The GMC recently announced that Dr. Andrew Wakefield was dishonest, his study was false and he had a callous disregard for children.
VAN UK would like to point out that the case paper involving 12 children was NOT a study but a case paper and Dr. Wakefield asked that a study be undertaken to establish if there was a link between MMR, autism and bowel disease. He also said that such a link at the time had not been ‘proven’, so the DOH’s reaction has been a massive over-reaction and in our opinion, somewhat guilty. A guilty party always goes on the defensive.
If the DOH were truly concerned about children dying from measles (and incidently, 96% of deaths are in the third world), then they would have continued to allow parents access to the single measles vaccine on the NHS. The fact that they withdrew it, leaving a lot of pro-vaccine parents unwilling to vaccinate, would seem to us rather counter productive. If you believe in vaccines as they do then any vaccine is better than none.
Ever since the publication of the 1998 case paper, the DOH have presented studies supposedly to ‘prove’ that MMR doesn’t cause autism, instead of doing what they were supposed to, determining what DOES cause it and investigating the bowel symptoms of the children, most of whom are in serious pain. One of the mother’s of a child in the paper told me she cannot even take her child to the GP because they say to treat him would be ‘too political’ and when he has had serious medical events happen to him, the A+E staff have told her they will ‘only treat the emergency, not the condition’.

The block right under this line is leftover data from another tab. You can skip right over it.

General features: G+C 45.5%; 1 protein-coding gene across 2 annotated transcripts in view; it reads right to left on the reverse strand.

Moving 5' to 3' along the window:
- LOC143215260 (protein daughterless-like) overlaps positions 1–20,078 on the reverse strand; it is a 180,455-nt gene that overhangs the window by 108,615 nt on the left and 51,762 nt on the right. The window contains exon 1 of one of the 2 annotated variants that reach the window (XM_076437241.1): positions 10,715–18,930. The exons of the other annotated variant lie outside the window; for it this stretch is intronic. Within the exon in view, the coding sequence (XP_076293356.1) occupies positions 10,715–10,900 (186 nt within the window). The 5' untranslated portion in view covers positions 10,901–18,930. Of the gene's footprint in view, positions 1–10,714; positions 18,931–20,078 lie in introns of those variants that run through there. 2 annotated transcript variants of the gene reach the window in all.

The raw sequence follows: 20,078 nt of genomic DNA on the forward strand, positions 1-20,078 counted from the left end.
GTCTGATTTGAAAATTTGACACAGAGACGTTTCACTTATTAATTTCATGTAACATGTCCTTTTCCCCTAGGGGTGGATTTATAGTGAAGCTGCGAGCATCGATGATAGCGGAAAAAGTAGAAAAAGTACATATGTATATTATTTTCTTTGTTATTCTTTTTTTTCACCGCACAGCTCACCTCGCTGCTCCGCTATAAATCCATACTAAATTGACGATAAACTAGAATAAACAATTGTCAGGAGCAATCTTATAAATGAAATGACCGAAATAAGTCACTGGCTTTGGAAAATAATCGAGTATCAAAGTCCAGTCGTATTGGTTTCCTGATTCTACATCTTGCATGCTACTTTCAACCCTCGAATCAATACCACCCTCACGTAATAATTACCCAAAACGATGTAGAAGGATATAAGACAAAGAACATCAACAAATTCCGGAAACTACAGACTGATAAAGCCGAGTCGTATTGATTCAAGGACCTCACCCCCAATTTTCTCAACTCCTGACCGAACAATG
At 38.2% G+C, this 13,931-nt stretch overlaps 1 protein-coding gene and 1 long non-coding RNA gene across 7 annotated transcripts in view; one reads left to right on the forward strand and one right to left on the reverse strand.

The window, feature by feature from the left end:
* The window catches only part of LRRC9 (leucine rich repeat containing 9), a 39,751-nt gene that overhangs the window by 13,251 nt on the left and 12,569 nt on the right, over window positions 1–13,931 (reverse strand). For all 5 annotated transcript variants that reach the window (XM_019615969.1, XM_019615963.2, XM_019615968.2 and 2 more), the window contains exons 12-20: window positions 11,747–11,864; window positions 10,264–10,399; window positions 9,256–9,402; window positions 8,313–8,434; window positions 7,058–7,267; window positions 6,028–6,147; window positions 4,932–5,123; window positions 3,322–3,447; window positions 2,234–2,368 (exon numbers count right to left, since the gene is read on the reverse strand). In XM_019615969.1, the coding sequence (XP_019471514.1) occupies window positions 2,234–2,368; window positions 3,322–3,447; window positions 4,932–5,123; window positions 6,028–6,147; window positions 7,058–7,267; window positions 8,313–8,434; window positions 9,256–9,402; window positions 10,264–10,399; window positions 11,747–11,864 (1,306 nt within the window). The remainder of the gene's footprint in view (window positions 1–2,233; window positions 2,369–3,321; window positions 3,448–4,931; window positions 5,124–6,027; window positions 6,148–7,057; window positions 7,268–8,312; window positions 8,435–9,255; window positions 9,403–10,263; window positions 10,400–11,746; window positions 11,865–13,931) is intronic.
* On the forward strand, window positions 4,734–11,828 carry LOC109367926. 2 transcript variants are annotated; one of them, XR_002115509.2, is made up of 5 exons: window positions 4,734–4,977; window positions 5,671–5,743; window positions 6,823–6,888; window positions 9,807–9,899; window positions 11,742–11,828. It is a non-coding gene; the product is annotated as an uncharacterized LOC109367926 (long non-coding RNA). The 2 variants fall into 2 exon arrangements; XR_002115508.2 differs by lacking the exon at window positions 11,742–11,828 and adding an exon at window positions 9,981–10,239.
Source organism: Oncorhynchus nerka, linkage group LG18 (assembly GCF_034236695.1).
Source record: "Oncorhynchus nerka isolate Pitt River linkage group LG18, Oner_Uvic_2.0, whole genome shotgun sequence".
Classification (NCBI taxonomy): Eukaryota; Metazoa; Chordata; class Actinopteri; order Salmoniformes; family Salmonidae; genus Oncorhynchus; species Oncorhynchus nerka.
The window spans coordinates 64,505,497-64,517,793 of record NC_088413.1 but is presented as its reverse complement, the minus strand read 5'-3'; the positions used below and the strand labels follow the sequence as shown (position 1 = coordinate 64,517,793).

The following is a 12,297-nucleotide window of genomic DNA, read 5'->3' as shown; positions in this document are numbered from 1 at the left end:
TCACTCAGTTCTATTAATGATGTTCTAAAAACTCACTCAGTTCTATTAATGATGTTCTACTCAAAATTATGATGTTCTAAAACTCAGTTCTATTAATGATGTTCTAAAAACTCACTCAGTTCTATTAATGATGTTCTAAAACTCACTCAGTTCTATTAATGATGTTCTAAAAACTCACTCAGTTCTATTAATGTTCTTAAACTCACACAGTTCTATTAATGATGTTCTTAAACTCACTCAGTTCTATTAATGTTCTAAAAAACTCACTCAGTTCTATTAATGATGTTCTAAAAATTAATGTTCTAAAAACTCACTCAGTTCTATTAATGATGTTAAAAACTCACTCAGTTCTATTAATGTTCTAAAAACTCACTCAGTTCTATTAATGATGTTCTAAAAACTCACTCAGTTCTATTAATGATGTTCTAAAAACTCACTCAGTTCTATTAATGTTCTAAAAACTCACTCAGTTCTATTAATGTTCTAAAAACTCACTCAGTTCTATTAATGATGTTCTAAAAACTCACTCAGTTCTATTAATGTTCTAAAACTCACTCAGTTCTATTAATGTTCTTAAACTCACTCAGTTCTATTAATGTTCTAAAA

These children have been dumped like hot potatoes and no one from the medical profession except Dr. Wakefield and his team have cared to help them. Since when did politics come before pain and suffering?
The children – some of them now young adults – were not allowed to state their views on their treatment at the GMC hearing and for those who were too disabled to do so, their parents were denied the opportunity to speak for them. Not one parent of the 12 children involved complained about Andrew Wakefield, in fact, some said he had been helping their children and relieving their pain.
It seems to us that it is the DOH who has a callous disregard for the wellbeing of children.
To retract a paper is not going to make the issue go away. There have now been studies done in the US and court hearings showing a link between autism and vaccines and there has been a very recent paper (listed on the autism, mercury and vaccines page of this site) that replicated Andrew Wakefield’s findings of bowel disease in autistic children.
If a doctor cannot even question something because it is against popular theory, that is not science and we feel that the Lancet has lost some of its credibility as a result.